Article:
I was in my final interview for the role of “Director of External Relations” at the start-up The Parklands of Floyds Fork when I got a life-defining question.
One of the board members asked me, “Christen, are you passionate about parks?”
Job interviews can be tricky sometimes. They don’t always feel like the place for radical honesty.
But at that moment, my answer was from the heart.
“I like parks,” I said. “In fact, I would say I love parks. But passionate about parks? If you are looking for someone who is passionate about parks, you are looking for someone else. But if you are looking for someone who is passionate about what parks can do for a community? Then I am that person.”
In that moment, my “why” became clearer to me. I have worked with parks, museums, arts, and the theatre … but my passion is not about any of those topics. My passion is for what those organizations do for the community.
I am passionate about building strong communities and I can throw my whole self into working with lots of different types of organizations – if they help make communities better.
Do you know your “why?” Do you know what you are truly passionate about? Inspired by? What puts a fire in your belly?
Defining your passion allows you to communicate clearly
I am so grateful I was able to say “No, I am not passionate about parks.” (Although, again, I do love parks!)
Because saying “no” helped me to articulate my “yes.” My “yes” explained why I was interested and well-suited for the role – because I was passionate about what The Parklands of Floyds Fork would do for the community.
My answer satisfied the board member. (They did hire me.) And it has been valuable to me, not just as an individual charting out my own career but as a leader helping organizations define their mission and communicate their message.
For example, while I was with The Parklands we created a series of taglines that helped define our collective “why.” (Thank you to BCH for helping with this!)
“This is not just a park, it is a gift to future generations.”
“This is not just a park, this is a bridge from our past to our future.”
These taglines represented the true intent of the project, rather than just providing a laundry list of what we were doing. It helped to translate values into words. It spoke to donors – even if those donors weren’t passionate about parks. Because they were passionate about other things – like building a better community for their descendants. Donors were inspired to give generously, not for trees and playgrounds, but for beautiful green space for their children’s children.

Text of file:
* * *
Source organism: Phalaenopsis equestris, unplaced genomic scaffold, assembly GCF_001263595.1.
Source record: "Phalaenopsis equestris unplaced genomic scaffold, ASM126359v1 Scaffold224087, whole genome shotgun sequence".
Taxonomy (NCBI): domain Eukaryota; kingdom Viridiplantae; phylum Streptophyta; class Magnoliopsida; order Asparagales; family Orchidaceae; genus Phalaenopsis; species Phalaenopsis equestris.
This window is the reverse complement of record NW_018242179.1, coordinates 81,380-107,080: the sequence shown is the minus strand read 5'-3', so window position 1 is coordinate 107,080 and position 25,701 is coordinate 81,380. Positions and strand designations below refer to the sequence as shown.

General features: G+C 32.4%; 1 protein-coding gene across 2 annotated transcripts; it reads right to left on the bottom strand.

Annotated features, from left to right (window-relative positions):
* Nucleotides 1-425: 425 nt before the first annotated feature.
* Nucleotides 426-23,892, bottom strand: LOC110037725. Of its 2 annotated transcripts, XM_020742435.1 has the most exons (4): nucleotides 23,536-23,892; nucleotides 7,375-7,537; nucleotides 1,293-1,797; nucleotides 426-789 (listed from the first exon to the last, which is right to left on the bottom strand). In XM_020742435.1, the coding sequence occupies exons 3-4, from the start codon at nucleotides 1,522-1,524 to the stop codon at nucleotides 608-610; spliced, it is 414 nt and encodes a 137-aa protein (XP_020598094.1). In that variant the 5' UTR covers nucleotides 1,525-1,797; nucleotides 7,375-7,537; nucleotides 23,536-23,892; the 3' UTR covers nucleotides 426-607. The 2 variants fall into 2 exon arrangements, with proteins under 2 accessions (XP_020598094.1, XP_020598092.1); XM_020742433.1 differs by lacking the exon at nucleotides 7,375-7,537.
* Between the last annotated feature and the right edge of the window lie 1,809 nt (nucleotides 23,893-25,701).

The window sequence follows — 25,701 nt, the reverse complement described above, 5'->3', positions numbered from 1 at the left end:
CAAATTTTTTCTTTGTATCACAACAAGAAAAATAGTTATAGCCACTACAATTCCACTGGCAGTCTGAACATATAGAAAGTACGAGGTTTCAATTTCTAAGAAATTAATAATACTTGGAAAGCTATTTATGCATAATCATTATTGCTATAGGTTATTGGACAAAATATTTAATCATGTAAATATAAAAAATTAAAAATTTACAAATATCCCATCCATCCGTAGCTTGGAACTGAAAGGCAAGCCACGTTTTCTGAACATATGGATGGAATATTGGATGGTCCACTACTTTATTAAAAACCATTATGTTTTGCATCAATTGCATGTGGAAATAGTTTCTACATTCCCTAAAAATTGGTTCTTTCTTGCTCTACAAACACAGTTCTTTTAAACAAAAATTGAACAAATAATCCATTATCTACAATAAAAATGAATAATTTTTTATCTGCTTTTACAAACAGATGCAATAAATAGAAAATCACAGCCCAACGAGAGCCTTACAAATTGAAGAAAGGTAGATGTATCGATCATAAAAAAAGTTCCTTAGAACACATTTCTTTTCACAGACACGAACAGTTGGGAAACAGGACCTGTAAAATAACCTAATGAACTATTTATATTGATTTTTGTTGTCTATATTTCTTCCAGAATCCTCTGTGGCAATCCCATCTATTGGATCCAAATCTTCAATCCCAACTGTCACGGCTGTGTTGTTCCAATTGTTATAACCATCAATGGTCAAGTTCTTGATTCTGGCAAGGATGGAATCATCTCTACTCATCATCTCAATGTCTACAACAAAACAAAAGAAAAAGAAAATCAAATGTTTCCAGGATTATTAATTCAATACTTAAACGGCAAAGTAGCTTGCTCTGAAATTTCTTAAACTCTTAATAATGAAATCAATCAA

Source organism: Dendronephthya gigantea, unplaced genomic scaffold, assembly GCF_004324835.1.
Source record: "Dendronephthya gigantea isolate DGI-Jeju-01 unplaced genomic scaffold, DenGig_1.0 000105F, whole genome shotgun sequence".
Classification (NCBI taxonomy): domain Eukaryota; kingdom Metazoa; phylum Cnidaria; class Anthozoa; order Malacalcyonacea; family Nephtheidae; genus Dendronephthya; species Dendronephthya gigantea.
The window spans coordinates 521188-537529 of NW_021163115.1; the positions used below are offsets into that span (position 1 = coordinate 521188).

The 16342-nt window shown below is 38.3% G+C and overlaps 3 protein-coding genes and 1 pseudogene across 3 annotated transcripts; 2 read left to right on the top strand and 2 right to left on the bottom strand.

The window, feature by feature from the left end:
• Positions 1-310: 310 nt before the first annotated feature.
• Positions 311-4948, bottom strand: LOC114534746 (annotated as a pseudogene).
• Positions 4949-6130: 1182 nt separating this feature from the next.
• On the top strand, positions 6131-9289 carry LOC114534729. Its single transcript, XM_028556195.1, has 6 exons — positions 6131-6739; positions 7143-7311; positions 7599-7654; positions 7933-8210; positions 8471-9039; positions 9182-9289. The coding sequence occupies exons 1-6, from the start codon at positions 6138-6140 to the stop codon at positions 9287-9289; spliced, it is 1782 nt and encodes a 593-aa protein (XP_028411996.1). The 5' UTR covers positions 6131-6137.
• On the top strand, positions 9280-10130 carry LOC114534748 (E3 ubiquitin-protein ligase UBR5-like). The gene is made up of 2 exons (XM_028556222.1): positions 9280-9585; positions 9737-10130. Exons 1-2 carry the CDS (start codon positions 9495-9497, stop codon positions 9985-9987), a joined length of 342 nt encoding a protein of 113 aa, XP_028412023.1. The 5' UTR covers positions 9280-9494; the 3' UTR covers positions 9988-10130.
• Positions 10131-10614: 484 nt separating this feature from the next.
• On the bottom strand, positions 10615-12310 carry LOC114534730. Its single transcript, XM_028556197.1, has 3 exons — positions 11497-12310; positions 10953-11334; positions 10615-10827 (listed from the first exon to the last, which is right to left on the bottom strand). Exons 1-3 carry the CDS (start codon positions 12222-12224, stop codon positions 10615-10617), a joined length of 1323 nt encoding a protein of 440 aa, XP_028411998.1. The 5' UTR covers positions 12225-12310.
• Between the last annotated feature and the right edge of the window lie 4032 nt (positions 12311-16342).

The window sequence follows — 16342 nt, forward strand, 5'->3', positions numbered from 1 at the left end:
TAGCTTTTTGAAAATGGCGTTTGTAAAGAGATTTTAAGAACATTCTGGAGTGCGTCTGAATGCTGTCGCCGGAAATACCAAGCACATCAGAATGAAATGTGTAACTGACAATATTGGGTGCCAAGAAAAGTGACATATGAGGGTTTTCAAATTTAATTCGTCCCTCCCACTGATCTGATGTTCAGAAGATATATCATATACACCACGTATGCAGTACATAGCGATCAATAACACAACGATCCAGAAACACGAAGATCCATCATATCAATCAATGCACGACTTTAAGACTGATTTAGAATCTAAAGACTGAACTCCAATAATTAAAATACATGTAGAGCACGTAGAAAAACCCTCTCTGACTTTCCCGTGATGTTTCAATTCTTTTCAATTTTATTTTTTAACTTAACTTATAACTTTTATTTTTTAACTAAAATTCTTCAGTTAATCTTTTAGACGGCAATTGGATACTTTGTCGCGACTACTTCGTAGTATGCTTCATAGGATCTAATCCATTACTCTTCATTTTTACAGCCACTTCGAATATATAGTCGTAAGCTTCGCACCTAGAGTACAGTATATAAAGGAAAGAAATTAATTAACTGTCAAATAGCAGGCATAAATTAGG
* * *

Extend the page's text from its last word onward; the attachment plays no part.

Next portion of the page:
How do you find your organization’s “why”?
At the Fund for the Arts, during the creation of the Imagine Greater Louisville 2020 Master Plan, we started by examining a similar question. Why were we doing this work? The Fund for The Arts exists to serve the art world, yes. But why does it do that? Because we believe the art world benefits our community!
For many years, we had asked the community to support the Arts . . . now, we flipped the question to ask “How can the Arts best support or serve our community?”
That “why” is what we used to recruit our Board of Directors. That “why” engaged board members in the work of the organization, motivating them to invest their social capital, their personal capital and hours of their time. It even prompted them to ask others to join them.
Whether you are considering board invitations, donation requests, or job opportunities, defining your personal “why” helps you select the right organizations to serve.
What is your “why”?
Find it, and you’ll find you do your best work with new found joy, excitement, inspiration and tireless commitment. And, organizations that know their “why” are more successful at inspiring donors, engaging board members, ultimately fulfilling their mission.
If you want help defining your “why”, whether as an individual leader, team or organization, reach out to me at firstname.lastname@example.org. I love these conversations!
And by the way, if you haven’t heard of or visited The Parklands of Floyds Fork, click here to learn more about one of our country’s and our generation’s largest new metropolitan parks.